Learning to stay in touch with our emotions, to care about our own wellbeing and notice when we are struggling is key to getting through. Having self-compassion and treating ourselves with kindness rather than judgement and criticism helps us to grow through the experience.
The emotions associated with trauma and loss can be overwhelming and we may want to push them away with all our might. But however all-consuming and unmanageable they seem, they will never be bigger than you are. Grounding techniques allow us to keep them in perspective, calmingour feelings of overwhelm.
The experience of grounding helps us to feel safe and builds our confidence that we can cope. A sense of grounding can be drawn from connecting with our senses. Finding familiar and comforting smells, sounds, images and touch will help to calm us, perhaps through the smell of clean clothes, fresh-cut grass, herbs or spices, or aromatherapy oils. Listening to soothing music or the sounds of nature can help, as can visualising an image of a place where you have felt safe and content. Or you may find the feel of a soft blanket or a smooth stone will help you feel calm and centred. We are all different, so finding your own ways to cope with grief and feel safe is essential.
It is important to note that coming to accept the loss is not just about saying goodbye to a loved one, but also about finding a way of inviting them into our lives again, of finding a new connection with them.
Freud suggests that the completion of the mourning process requires those that are left behind to develop a new reality which no longer includes what has been lost. But . . . it must be added that full recovery from mourning may restore what has been lost. Full recollection and retention may be as vital to recovery and wellbeing as forfeiting memories. (Meyerhoff 1982, p:111*)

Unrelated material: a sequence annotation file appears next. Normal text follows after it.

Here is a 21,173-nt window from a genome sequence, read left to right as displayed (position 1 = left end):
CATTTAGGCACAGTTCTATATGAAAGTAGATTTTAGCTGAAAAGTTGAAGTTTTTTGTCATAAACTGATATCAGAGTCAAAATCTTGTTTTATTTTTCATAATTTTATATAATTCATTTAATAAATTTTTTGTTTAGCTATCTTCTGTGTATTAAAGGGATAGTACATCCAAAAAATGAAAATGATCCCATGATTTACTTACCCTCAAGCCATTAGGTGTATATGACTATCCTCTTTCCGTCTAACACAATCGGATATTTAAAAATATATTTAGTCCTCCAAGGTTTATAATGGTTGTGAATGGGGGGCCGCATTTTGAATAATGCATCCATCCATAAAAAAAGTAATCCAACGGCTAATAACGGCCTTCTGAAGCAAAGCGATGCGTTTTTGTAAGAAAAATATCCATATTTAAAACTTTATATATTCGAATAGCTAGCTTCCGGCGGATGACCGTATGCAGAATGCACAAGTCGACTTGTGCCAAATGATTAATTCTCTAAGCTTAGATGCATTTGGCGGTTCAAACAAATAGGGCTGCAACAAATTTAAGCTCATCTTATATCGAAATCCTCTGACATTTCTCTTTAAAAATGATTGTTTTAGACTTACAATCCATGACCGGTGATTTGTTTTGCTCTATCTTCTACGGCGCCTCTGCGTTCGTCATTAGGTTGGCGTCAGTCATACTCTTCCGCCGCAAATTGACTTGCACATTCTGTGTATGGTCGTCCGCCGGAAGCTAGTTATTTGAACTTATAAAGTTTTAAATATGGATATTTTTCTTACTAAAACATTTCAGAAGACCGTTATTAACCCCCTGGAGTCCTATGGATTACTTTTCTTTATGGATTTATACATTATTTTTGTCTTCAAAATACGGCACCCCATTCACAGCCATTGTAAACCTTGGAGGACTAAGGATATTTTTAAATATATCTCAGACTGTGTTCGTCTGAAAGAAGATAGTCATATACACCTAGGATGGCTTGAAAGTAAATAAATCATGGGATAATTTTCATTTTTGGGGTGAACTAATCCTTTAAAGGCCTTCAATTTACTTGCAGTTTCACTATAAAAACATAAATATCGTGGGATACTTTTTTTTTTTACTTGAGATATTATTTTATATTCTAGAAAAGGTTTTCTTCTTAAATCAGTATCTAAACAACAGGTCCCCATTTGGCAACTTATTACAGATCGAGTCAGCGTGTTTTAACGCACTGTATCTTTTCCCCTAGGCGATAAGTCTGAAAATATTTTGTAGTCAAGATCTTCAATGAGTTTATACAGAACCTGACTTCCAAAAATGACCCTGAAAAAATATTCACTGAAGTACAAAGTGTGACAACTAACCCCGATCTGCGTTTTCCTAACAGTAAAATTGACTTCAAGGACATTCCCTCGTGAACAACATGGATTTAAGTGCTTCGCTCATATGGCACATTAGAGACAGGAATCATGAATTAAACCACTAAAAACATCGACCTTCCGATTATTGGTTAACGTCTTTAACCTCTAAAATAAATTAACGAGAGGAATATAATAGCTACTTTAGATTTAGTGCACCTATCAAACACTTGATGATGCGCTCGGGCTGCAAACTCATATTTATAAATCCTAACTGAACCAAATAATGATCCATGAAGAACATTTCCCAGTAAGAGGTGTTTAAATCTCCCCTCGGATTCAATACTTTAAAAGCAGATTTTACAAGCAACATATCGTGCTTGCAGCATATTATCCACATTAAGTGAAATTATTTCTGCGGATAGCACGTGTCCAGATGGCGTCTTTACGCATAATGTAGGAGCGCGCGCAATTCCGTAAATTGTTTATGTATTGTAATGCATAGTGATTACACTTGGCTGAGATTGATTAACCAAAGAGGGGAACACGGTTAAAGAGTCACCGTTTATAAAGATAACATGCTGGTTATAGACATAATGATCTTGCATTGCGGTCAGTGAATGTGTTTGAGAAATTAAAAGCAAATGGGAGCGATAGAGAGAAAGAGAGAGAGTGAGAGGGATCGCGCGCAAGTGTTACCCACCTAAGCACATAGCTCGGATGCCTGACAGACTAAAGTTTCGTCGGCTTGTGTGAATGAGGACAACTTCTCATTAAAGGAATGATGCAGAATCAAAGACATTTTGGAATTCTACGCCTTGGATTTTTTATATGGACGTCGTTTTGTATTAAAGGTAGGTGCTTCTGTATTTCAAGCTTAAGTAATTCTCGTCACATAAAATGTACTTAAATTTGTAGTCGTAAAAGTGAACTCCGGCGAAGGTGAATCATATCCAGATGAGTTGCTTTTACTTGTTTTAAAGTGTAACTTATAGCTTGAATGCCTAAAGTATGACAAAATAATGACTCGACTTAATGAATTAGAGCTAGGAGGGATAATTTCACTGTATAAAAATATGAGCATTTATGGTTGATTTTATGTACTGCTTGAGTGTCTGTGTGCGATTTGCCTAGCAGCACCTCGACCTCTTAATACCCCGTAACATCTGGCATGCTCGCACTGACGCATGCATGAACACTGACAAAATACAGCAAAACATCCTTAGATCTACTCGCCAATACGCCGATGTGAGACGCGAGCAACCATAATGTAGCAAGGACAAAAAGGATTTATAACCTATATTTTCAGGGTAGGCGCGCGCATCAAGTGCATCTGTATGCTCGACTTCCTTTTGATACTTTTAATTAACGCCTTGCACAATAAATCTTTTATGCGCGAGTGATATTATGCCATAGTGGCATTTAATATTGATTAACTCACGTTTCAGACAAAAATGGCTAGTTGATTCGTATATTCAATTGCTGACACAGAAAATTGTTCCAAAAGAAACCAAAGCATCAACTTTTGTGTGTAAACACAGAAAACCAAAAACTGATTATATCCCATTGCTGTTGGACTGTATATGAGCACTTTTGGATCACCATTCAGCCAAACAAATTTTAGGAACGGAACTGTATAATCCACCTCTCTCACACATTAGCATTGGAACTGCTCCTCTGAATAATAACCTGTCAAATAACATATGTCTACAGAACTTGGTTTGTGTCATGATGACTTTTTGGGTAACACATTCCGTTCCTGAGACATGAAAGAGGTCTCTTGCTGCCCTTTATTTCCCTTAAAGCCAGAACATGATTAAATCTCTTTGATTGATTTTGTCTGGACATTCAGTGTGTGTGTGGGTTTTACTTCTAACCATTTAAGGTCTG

Similarly, the founder of Narrative Therapy, Michael White’s metaphor of ‘saying hullo’, is a way of incorporating the lost relationship into our lives. It opens up a possibility to reclaim our relationship with our loved one. Through this process of establishing a new relationship with the person we have lost, we eventually come to a place of being able to remember them with more love than pain, and to find meaning in our lives again.
In talking here about the impact on individuals, it is important we also acknowledge the trauma and grief we have experienced collectively as a nation through the pandemic and now with the passing of Queen Elizabeth II.
This parallel process of trauma and grief has led us all to feel disbelief and denial, to experience anger at how things have been managed or feel overwhelmed by thoughts of ‘if only…’ concerned with how things might have been different. We may feel depressed, hopeless about the future and helpless at the lack of control we have over how things unfold.
It is important to remember that these feelings may be uncomfortable or distressing, but they are normal reactions and they are temporary. They will gradually heal, as we adapt pick ourselves up and carry on. And we will do this most successfully if we support each other with patience, compassion and love.
*Meyerhoff, B. (1982). Life history among the elderly: Performance, visibility and remembering. In Ruby, J. (ed), A Crack in the Mirror: Reflexive Perspectives in Anthropology. Philadelphia: University of Pennsylvania Press.